chapter  42
26 Pages

Imaging and Surgical Principles of Osteomyelitis and Pressure Ulcers

Osteomyelitis is a pyogenic bone infection that may be acute, subacute, and chronic. Infections may occur from haematogenous spread, spread from a contiguous source, direct

implantation, or after trauma or surgery. Aerobic Gram-positive cocci are the predominant microorganisms that colonise and acutely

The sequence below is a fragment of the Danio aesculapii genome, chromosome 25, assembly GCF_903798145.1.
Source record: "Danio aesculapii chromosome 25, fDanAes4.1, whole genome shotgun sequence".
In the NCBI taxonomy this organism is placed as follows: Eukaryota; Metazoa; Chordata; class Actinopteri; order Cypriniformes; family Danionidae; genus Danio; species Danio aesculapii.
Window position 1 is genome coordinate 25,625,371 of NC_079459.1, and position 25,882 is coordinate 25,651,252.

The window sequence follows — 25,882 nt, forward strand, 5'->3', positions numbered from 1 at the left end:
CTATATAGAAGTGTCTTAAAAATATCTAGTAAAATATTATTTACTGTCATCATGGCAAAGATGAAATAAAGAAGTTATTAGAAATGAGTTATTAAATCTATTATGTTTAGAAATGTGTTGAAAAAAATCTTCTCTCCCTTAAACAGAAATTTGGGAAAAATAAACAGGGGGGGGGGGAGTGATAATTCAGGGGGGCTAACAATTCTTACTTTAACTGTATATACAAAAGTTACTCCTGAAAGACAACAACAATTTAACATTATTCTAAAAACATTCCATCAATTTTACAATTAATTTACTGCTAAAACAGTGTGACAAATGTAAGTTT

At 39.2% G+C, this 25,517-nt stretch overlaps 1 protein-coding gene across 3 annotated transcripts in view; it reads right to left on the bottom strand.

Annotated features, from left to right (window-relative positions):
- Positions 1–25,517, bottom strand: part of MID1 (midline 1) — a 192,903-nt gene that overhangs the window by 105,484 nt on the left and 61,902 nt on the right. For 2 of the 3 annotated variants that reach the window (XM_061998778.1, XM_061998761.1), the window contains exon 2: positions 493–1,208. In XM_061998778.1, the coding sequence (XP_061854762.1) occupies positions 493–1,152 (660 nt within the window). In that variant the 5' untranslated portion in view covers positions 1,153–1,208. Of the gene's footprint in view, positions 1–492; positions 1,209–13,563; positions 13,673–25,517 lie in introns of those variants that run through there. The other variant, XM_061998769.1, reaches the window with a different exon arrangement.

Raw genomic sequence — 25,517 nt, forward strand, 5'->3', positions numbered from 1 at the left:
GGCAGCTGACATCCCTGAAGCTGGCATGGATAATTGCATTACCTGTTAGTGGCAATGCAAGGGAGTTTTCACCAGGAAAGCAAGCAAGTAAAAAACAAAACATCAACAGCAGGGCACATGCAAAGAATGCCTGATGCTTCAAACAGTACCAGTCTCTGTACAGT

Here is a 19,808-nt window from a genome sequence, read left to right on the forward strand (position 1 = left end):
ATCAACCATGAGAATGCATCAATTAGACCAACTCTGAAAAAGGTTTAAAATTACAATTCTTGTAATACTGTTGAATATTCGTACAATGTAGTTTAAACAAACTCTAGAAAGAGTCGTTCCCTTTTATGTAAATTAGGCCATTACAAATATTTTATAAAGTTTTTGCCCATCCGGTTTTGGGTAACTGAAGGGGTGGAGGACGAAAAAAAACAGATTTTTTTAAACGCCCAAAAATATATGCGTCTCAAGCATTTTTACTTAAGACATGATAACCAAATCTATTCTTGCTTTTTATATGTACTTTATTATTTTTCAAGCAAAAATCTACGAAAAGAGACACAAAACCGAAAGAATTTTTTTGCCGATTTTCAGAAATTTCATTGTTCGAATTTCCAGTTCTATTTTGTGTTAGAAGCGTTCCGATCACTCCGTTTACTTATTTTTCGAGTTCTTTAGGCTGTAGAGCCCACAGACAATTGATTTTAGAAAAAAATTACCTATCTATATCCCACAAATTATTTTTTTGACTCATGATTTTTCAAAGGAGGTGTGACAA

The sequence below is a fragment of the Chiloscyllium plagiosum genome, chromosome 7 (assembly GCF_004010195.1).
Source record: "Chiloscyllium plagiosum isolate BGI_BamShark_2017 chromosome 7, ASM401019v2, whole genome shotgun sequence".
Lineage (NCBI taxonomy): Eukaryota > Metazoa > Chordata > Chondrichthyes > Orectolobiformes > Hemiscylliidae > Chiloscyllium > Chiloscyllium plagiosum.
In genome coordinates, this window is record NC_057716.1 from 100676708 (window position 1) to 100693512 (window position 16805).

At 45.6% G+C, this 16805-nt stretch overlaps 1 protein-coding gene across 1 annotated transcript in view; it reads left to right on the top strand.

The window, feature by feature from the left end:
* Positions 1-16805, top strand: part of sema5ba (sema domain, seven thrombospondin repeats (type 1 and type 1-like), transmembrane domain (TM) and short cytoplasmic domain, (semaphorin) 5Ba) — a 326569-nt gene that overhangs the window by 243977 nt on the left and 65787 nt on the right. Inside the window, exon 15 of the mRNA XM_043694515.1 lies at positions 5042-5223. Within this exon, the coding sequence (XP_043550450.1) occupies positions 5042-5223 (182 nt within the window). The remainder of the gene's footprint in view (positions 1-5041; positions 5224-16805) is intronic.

infect breaks in the skin. Staphylococcus aureus and the haemolytic streptococci (groups A, C, and G, but especially group B) are the most commonly isolated pathogens. Chronic wounds develop a more complex colonising ora, including enterococci, various Enterobacteriaceae, obligate anaerobes, Pseudomonas aeruginosa, and, sometimes, other nonfermentative Gram-negative rods. Hospitalisation, surgical procedures, and, especially, prolonged or broad-spectrum antibiotic therapy may predispose patients to colonisation and/or infection with antibiotic-resistant organisms (e.g. methicillin-resistant S. aureus [MRSA] or vancomycin-resistant enterococci [VRE]). Although MRSA strains have previously been isolated mainly from hospitalised patients, communityassociated cases are now becoming common and are associated with worse outcomes in patients with diabetic foot infections. Acute infections in patients who have not recently received antimicrobials are often monomicrobial (almost always with an aerobic Gram-positive coccus), whereas chronic infections are often polymicrobial.1